Introduction: DVS Beats by Diego and Anu

Step 1:

Materials List 1 Glue stick 1 Post-it note

About 3 arm length of 28 AWG Wire

At least 4 Neodymium magnets

Sand paper

3.5 mm stereo jack ( aux plug )

Electrical tape

Wire cutter


2 Plastic cups


12. Solder machine (optional)


Gather your materials Get post-it and wrap it around the glue stick. Get arm length of wire and cut it with wire cutter. Leave 15 cm on both ends of wire and coil it around the glue stick tightly 37 times. Once you’re done coiling, remove the coil from the glue stick Sand the ends of the wire until there is no red on it. This allows current to flow directly through the copper wire with no resistance. Get 2 Neodymium magnets. Get plastic cup. Put one magnet in the cup and one on the outside Put the armature on top of the magnet laying down. Get electrical tape to tape the armature and magnet down. Get the 3.5 mm stereo jack Get the sanded ends of the wire and insert them in the small hole on both sides of the terminal Make sure the wires not touching Insert the headphone jack into a phone to hear the sounds.

Step 2: Assembly, Sanding, and Coiling.

We sand both ends of the wire until it becomes copper because since copper is a conductor, it’ll have less interference and more current flowing through the wire. Here is a short clip of sanding the wire: Link.We predicted that the more coils, the better the quality. We found that 25 and 30 coils did not work, but 32 was successful. This may have been due to change of control variables, but we continued to use 32 coils. Here is a short clip of coiling wire: Link.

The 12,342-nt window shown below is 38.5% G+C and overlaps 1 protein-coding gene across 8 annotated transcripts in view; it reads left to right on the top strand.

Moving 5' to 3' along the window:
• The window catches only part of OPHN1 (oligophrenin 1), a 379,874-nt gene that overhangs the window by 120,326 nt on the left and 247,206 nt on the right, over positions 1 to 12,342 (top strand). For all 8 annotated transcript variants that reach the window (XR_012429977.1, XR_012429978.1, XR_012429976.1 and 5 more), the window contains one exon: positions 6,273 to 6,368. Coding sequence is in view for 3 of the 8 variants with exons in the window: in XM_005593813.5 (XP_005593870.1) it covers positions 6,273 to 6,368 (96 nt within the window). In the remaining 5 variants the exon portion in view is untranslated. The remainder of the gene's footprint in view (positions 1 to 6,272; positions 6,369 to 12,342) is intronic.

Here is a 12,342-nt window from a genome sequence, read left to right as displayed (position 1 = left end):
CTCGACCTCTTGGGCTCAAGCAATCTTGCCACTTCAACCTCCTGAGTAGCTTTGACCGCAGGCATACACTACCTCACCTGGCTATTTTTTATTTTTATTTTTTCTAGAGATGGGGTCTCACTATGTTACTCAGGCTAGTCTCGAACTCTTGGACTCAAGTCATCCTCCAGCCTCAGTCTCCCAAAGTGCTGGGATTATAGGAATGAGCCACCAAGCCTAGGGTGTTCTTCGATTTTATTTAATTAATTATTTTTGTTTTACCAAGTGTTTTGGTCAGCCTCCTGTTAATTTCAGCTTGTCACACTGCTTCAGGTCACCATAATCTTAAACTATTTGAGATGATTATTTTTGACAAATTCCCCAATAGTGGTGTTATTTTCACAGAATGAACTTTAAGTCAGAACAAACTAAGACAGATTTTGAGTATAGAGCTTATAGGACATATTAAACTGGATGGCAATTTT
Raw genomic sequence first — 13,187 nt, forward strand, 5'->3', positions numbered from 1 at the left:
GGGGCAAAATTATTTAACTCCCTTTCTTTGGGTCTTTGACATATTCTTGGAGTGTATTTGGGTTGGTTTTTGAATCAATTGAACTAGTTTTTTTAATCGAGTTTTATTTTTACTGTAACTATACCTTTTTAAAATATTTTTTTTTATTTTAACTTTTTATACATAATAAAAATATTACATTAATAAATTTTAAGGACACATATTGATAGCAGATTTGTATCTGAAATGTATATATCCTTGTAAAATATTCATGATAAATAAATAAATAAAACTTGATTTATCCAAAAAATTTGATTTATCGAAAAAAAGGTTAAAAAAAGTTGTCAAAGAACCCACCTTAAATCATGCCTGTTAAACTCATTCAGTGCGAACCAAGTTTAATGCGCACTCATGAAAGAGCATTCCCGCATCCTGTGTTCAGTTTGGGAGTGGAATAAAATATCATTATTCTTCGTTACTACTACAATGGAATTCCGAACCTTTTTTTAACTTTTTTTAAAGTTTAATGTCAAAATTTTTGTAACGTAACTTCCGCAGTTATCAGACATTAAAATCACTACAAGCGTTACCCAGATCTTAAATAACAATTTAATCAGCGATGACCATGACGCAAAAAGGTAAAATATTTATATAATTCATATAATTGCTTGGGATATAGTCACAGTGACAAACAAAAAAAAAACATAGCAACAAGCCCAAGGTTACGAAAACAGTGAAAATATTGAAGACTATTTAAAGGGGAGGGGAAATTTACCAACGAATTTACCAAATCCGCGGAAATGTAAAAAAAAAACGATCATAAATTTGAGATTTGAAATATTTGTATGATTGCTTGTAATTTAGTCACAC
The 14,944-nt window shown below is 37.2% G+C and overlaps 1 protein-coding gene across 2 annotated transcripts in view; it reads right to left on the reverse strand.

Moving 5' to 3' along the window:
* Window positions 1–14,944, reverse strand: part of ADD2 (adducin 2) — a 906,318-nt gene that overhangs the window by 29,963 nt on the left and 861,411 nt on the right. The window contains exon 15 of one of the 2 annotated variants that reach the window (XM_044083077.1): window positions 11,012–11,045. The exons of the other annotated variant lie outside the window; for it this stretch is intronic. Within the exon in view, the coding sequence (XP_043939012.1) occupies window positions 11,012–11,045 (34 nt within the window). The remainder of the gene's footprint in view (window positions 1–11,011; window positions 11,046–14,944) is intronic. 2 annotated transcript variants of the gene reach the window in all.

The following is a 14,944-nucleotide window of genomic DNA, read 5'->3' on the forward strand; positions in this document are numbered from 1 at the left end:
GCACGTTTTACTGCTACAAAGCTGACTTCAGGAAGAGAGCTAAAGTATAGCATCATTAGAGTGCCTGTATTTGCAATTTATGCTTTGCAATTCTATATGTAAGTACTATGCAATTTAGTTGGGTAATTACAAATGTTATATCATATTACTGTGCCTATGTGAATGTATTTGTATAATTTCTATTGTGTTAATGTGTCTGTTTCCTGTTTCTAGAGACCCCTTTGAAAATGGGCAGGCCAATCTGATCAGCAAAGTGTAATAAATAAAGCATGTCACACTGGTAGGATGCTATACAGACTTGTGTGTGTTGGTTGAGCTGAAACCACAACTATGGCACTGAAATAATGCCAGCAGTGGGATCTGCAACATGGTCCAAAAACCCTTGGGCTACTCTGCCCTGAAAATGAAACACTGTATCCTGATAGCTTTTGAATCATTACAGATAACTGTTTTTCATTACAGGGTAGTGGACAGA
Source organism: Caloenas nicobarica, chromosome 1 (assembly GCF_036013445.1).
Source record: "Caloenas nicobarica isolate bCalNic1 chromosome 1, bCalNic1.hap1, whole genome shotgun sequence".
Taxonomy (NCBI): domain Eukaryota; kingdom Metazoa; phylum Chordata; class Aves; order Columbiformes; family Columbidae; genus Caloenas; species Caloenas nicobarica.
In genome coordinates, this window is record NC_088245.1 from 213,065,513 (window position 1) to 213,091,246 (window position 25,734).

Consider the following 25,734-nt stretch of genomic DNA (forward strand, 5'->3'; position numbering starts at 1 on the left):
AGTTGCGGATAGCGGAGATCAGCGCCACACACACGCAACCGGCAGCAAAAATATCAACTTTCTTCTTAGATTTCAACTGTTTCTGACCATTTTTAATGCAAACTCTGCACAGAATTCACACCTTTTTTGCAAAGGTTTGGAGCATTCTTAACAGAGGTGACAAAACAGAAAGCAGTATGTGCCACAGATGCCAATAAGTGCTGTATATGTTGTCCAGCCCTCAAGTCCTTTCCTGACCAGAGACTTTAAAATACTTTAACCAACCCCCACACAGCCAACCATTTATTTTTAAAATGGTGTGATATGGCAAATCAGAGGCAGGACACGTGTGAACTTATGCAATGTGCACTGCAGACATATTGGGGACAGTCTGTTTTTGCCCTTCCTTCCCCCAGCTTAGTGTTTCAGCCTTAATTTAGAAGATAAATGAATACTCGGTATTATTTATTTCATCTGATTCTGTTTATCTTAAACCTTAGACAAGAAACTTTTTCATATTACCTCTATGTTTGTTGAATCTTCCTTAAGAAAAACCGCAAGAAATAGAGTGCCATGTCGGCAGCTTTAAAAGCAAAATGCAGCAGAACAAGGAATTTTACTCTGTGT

Step 3: Magnet Positioning and Diaphragm Assembly. We need the permanent magnet in the middle of the voice coil because the alternating current from the voice coil makes the magnet attract and repel off the voice coil to make it vibrate. While it vibrates, it creates sound waves which are pushed out with the diaphragm. Trial 1: 4 magnets,Trial 2: 3 magnets, and Trial 3: 2 magnets. We predicted that the more magnets the better the sound. We found that all trials worked but 4 magnets produced the best sound. 3 magnets also produced good sound, but 2 magnets were not as strong as 3 and 4 magnets.Trial 1: foam ,Trial 2: plastic, and Trial 3: paper. We predicted that because foam was the most sturdy, it would produce the best sound. However, we could not get the speakers to work when using foam. We found that plastic would produce the highest quality sound, and paper was not as good.

Step 4: Plug and Play

In the picture shown, the tips of the copper wire is sanded and are wrapped in the holes of the terminals, allowing current to flow through the aux plug into the wire. The sound waves are produced from the magnet and the voice coil attracting and repelling from each other which cause them to vibrate. When it vibrates, the vibration goes to the diaphragm and produces the sound waves from there. Alternating current is important because it is what causes the magnet to vibrate. The current switching changes the direction rapidly so it vibrates. In our speaker, we noted that the lower bass sounds make the cup vibrate the most and became less audible. The higher pitched sounds also caused our speaker to become less audible.

Step 5: Troubleshooting

If by any chance you can’t hear anything coming through your speaker, you might want to check if you sand down the ends of the wire correctly on both ends until you see copper. If you sanded it correctly, make sure your wires are NOT touching each other when you insert the wire/ through the holes of the terminal. Another thing you might want to do is change the variables. The variables that worked for us, such as plastic cup and 32 coils, may not work for everyone. The more magnets and coils should produce better sound.

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